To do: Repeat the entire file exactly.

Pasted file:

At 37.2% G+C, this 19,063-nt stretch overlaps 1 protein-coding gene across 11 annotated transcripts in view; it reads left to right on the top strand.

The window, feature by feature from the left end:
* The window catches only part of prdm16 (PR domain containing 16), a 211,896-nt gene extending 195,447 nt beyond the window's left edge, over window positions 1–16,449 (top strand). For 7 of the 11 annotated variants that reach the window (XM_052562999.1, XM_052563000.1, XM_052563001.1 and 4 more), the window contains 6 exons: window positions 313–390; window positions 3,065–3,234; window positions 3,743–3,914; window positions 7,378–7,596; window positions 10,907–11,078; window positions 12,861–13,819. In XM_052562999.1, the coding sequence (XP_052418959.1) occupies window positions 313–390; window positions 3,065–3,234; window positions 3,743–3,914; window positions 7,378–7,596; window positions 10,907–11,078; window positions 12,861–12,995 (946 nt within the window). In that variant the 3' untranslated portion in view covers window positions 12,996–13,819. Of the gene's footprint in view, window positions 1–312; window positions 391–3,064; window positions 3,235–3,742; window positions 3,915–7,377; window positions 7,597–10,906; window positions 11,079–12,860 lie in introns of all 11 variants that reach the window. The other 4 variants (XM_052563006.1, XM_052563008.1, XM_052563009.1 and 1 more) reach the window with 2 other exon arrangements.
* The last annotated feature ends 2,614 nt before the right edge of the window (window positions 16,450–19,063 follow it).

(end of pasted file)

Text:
At 37.2% G+C, this 19,063-nt stretch overlaps 1 protein-coding gene across 11 annotated transcripts in view; it reads left to right on the top strand.

The window, feature by feature from the left end:
* The window catches only part of prdm16 (PR domain containing 16), a 211,896-nt gene extending 195,447 nt beyond the window's left edge, over window positions 1–16,449 (top strand). For 7 of the 11 annotated variants that reach the window (XM_052562999.1, XM_052563000.1, XM_052563001.1 and 4 more), the window contains 6 exons: window positions 313–390; window positions 3,065–3,234; window positions 3,743–3,914; window positions 7,378–7,596; window positions 10,907–11,078; window positions 12,861–13,819. In XM_052562999.1, the coding sequence (XP_052418959.1) occupies window positions 313–390; window positions 3,065–3,234; window positions 3,743–3,914; window positions 7,378–7,596; window positions 10,907–11,078; window positions 12,861–12,995 (946 nt within the window). In that variant the 3' untranslated portion in view covers window positions 12,996–13,819. Of the gene's footprint in view, window positions 1–312; window positions 391–3,064; window positions 3,235–3,742; window positions 3,915–7,377; window positions 7,597–10,906; window positions 11,079–12,860 lie in introns of all 11 variants that reach the window. The other 4 variants (XM_052563006.1, XM_052563008.1, XM_052563009.1 and 1 more) reach the window with 2 other exon arrangements.
* The last annotated feature ends 2,614 nt before the right edge of the window (window positions 16,450–19,063 follow it).